I’ve got a PhD, but I dropped out of law school.  My father has a law degree, but no BA.  The best professor I had in grad school dropped out of his own PhD program.

I count myself a Democrat, and have only once voted otherwise, but there is that once; others have split tickets or changed parties many times.

I’m very very liberal on social issues, somewhat liberal on most economic issues…. but even conservative on some issues.

I was raised Jewish, but am an atheist; of the religions I’ve studied, I find taoism most appealing, but I can’t really call myself a taoist.

and so on.

Pony Party: Sunday music retrospective

Airplane – Encore

Somebody to Love

State Department official and brother queried on Blackwater

Just a reminder,

I am working on the following story for an early morning release tomorrow.  The concept is to compile as much known information about the situation into one semi coherent essay.  If anyone has research or posts relating to this in any way please post it in the comments.

State Department official and brother queried on Blackwater

Rep. Henry Waxman decided to call State Department Inspector General Howard Krongard and his brother A.B. “Buzzy” to the same hearing after they separately gave the committee conflicting accounts about Buzzy Krongard’s ties with Blackwater, which protects U.S. diplomats and other State Department officials in Iraq.

Thanks for helping.

Preparing to Enter the Candidate Wars

I was a Gore Guy. (siiiiiiiigh)

I have had to admit my powerlessness over Al Gore not running for President. It hurt, but I have kicked the Opiate of Hope and am now willing to settle for some other candidate.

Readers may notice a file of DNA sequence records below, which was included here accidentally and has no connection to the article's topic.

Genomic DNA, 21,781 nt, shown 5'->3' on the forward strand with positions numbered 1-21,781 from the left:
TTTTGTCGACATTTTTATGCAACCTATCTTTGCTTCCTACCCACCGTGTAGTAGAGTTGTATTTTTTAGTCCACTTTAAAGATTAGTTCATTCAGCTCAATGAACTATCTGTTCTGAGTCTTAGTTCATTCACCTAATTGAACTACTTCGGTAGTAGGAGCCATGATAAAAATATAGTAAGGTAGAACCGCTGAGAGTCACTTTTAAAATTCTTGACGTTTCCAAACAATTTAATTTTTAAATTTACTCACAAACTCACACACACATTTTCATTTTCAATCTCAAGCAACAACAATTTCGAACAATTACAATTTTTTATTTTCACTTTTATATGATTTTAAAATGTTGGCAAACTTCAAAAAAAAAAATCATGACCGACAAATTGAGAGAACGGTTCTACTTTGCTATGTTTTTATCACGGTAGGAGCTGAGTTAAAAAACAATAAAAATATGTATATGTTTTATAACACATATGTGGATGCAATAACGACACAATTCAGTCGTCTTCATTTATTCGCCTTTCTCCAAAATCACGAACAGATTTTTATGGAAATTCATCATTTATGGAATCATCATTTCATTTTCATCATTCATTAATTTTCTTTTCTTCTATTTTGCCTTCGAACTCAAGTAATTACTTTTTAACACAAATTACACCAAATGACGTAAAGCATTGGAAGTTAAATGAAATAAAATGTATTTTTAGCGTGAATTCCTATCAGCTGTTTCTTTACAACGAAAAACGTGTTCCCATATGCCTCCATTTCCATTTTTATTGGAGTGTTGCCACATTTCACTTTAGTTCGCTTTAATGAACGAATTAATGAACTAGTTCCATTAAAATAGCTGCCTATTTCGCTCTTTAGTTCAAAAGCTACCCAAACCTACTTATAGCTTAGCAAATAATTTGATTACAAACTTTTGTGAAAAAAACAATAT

Which means to some extent or another entering The Candidate Wars at Daily Kos. I have mainly stayed out of the candidate diaries and certainly have not dared to participate directly, mainly just dipping a toe in to read a candidate diary here and there. The Candidate Wars make the Impeach Wars look like a game of flag football, and the convention isn’t until, gulp, August?

So it seems like some preparation, since this is obviously not something to be taken lightly, is in order. But since I have not studied up or paid attention to the players and the memes the players are playing, I need your help and advice on preparing myself to enter the fray. Below I will outline where I am in my process so far and ask for your kind and gentle help in completing my preparations.

The No News Is Bad News Media Symposium

I attended a riveting symposium yesterday, hosted by the Massachusetts Foundation for the Humanities, titled: No News Is Bad News – The Role Of The Media In Our Democracy. The panels were interesting for who wasn’t included as much as for who was.  

I was intrigued to note that no television or radio-based media representatives were present, but that the blogosphere was more than ably present in the guise of Marcy Wheeler – emptywheel – who blogs at home on The Next Hurrah, provided amazingly detailed live-blogging on Firedoglake of the Libby trial, and who is recognized for her meticulous research and detail into the intricacies of the legal finagling being performed by the Bush/Cheney administration.

The three sessions presented included war reporting, political reporting and the news business and the business of news. The discussions were animated, at times intense, and they were insightful for what was said and asked, and for what was left hanging in the air.